Eternal Security advocates falsely assume if a Christian backslides or falls away they were never really born again. It is flippantly judgmental and presumptuous to say apostates were never saved to begin with. Hell has many former Believers who have faithfully served the Lord for decades and then defiantly turned their backs on Him. This terrible scenario is becoming more prevalent as the end times approach (II Tim .4:3). Satan is busy today deceiving even the most mature Believers (Mk. 13:22). Paul assures us no external force can remove a person from Christ, but he assumes all Believers want to be kept from sin (Rom. 8:38-39). Jesus affirms no one can snatch a Believer out of His hands, but nowhere indicates one cannot willfully reject Him (Jn. 10:28-30).

It is the responsibility of each saint to persevere. We must continue in the faith, grounded and settled and not be moved away from the Gospel (Col. 1:22-23). In the parable of the seed and soil, Jesus said those with shallow roots will wither away (Mk. 4:5-6). Some opt to reject Jesus after having known the way of righteousness and the holy commandment delivered unto them (II Pet. 2:20-21). Paul warns of those who have “cast off their faith” and “turned aside after Satan” (I Tim. 5:12-15). The writer of Hebrews echoes the thoughts of Jesus: “If you continue in my word, then are you my disciples indeed (Jn. 8:31). Because God’s Word is immutable, our security in Christ rests on the solidarity of God’s promises. But how each person chooses to act on His promises determines their personal and eternal destiny.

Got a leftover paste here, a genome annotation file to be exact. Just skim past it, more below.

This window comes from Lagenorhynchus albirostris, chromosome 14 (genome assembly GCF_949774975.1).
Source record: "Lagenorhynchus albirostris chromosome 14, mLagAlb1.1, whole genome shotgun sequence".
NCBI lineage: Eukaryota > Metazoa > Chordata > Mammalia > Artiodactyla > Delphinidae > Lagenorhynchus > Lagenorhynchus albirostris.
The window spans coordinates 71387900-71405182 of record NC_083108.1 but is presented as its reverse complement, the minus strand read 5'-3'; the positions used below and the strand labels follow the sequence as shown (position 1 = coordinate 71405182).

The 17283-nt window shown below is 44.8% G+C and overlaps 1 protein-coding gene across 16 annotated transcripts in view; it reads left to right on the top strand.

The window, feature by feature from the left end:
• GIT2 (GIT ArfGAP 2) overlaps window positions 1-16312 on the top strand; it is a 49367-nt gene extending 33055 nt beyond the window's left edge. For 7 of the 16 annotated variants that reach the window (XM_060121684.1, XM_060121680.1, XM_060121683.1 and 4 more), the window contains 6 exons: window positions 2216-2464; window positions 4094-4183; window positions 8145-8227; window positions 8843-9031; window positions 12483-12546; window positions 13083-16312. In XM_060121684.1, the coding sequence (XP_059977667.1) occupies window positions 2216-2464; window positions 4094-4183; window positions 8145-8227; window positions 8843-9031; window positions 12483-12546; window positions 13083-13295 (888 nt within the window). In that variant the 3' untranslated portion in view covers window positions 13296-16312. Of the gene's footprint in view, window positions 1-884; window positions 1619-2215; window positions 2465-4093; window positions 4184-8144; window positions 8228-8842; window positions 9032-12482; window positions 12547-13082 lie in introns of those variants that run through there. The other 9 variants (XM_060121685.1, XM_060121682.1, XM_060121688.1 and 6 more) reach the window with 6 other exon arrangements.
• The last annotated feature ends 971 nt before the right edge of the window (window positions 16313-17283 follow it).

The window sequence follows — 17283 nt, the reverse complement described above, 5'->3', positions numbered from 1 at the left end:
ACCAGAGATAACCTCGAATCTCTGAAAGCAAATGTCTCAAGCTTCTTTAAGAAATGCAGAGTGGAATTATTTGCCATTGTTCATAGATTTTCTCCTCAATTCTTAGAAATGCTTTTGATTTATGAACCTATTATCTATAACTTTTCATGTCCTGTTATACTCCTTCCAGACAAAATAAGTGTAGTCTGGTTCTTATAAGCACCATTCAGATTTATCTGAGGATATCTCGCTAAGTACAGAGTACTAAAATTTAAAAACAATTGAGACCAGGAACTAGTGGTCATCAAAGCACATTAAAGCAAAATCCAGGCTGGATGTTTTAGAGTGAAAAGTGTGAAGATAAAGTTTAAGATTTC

v. 4
In Hebrews we are told of four impossible things. It is not possible for apostates to be saved, for God to lie, for animal blood to remove sin, or to please God without faith (6:4, 18; 10:4; 11:6). In this passage, everything pivots on the word “impossible” (adunaton). In every place adunaton is used in this epistle, it refers to something that positively cannot be done. The term does not refer to spiritual lethargy or backsliding, but emphatically denies the possibility of salvation for apostates. If they reject God’s only plan of salvation, nothing can save them. Consider the following five facts: